LG V20 early impressions

LG has found itself in a rather attractive position with the release of the V20. With the Galaxy Note 7 now out of the picture, the V20 has a chance to capture an audience that was previously unavailable to it. The question now becomes whether the V20 is a good enough phone to capitalize on this turn of events. That’s a question I intend to answer in the coming days, but while the V20 and I get a little more acquainted, I thought I’d give you my early impressions of the device.

Just to start things off, I have to say that I quite like the V20 thus far. It’s been a while since I’ve held or used a V10, but the V20 absolutely feels better in the hand. It has a more premium look to it, but that comes with a feeling of increased fragility. It also feels like it might be just a touch lighter than the V10, but that’s a difficult comparison to make without a V10 on hand.

I use a Galaxy S7 as my daily driver, and I have to say that I appreciate the increased screen size of the V20. My initial thoughts on the display are that it’s good, but perhaps not as good as the S7 in terms of color depth. Still, at 2560 x 1440 resolution, things are plenty sharp for my liking, and overall, I think this is a solid display that won’t leave too disappointed.

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I’ll also say that I like the second screen features of the V20. In fact, I may even like the second display better than the always-on display for the Galaxy S7. While both are good, I’d give the V20 the edge here, if only because the second screen of the V20 is a little less intrusive than the always-on features of the Galaxy S7. That normally isn’t a big deal, but when you’re trying to sleep, it can actually make a difference.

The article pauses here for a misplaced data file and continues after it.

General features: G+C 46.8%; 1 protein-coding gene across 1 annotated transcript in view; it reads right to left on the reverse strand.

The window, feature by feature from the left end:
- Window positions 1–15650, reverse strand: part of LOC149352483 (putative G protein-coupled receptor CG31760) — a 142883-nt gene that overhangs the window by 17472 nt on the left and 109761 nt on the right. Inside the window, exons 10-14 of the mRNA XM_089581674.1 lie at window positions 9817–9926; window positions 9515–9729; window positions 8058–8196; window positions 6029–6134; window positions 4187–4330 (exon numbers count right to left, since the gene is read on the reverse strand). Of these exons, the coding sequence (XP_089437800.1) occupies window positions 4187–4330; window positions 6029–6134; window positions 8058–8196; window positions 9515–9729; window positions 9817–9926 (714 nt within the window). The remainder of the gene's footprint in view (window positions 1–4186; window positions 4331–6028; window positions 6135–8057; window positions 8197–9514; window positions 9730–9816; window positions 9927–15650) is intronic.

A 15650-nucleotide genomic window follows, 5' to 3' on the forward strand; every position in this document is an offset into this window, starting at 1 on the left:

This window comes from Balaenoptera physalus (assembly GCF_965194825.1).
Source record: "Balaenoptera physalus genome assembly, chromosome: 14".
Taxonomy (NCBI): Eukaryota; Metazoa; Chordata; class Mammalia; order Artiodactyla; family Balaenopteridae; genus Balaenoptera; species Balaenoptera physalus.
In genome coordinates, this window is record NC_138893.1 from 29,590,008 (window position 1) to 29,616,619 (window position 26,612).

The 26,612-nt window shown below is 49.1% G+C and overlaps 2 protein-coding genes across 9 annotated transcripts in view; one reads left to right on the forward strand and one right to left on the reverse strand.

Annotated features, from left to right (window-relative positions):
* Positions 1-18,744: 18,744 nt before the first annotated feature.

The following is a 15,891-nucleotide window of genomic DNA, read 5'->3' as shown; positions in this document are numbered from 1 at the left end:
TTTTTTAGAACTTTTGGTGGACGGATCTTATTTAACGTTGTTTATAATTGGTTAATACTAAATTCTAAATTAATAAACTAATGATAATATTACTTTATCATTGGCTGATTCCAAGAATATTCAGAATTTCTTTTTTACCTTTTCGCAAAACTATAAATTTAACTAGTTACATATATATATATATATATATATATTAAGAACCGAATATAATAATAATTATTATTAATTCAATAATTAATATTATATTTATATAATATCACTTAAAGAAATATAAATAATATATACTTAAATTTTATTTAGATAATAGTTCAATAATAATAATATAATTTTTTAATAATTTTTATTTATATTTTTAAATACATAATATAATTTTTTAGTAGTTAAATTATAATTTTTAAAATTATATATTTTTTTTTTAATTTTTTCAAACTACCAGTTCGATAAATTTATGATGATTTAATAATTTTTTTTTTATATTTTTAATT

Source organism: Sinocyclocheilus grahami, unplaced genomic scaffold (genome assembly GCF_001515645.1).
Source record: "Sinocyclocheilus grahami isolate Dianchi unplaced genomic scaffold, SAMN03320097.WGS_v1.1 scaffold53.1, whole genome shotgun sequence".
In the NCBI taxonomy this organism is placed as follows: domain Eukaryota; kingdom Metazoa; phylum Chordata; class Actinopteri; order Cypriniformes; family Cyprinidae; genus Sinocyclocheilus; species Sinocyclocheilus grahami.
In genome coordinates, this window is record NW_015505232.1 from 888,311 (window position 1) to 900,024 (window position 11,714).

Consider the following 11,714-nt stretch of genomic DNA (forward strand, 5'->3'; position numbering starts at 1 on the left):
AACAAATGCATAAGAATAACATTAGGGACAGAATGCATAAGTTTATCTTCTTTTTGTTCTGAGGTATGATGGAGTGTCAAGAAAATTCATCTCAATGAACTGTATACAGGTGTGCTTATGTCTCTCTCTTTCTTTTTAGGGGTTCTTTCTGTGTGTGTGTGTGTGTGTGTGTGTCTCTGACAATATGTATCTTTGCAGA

So far, battery life seems good but not incredible. I haven’t had the chance to thoroughly test the battery yet, but I’ve been running a game called Summoners War in the background while I work today as something of a preliminary test. Around three hours of game time has brought the battery from 100% from 40%.

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Not bad, but not stupendous either. Of course, if battery life is something that’s super important to you, the V20 has the advantage of being one of the only flagship phones that offers a removable battery. This, obviously, means you can buy a spare and swap it in when you need to.

In truth, I didn’t realize how much I missed having a removable battery until I got my hands on the V20. Even if it’s a feature that doesn’t see daily use, it’s a nice one to have anyway. Perhaps most importantly, it means that you’d be able to buy a new battery and continue on when the one the phone ships with starts to fail. If you plan on using this phone for more than two years (which is entirely possible thanks to the V20’s hardware) that might be something to consider.

Charge time seems to be on a similar level level to fast charging with the Galaxy S7, though again, this is going to be something I will test a little more rigorously as I prepare my full review. USB C is a welcome addition, though not something that really makes the V20 stand out as we close in on 2017.

I also have a few quick sample shots from the V20’s rear-facing wide angle lens. For the full review, I’m planning to compare the V20’s photo side-by-side with shots taken from the Galaxy S7, which I consider to be one of the best cameras available on an Android phone. We’ll see how the V20 stacks up then, but for now, have a look through the gallery below.

I have to say that I’m pretty impressed by the V20 early on. My review will delve into each of these topics in more depth, and I’m definitely excited to spend more time with the phone. Will it be enough to unseat my love for the Galaxy S7? Time will tell, so check back here next week for the full review.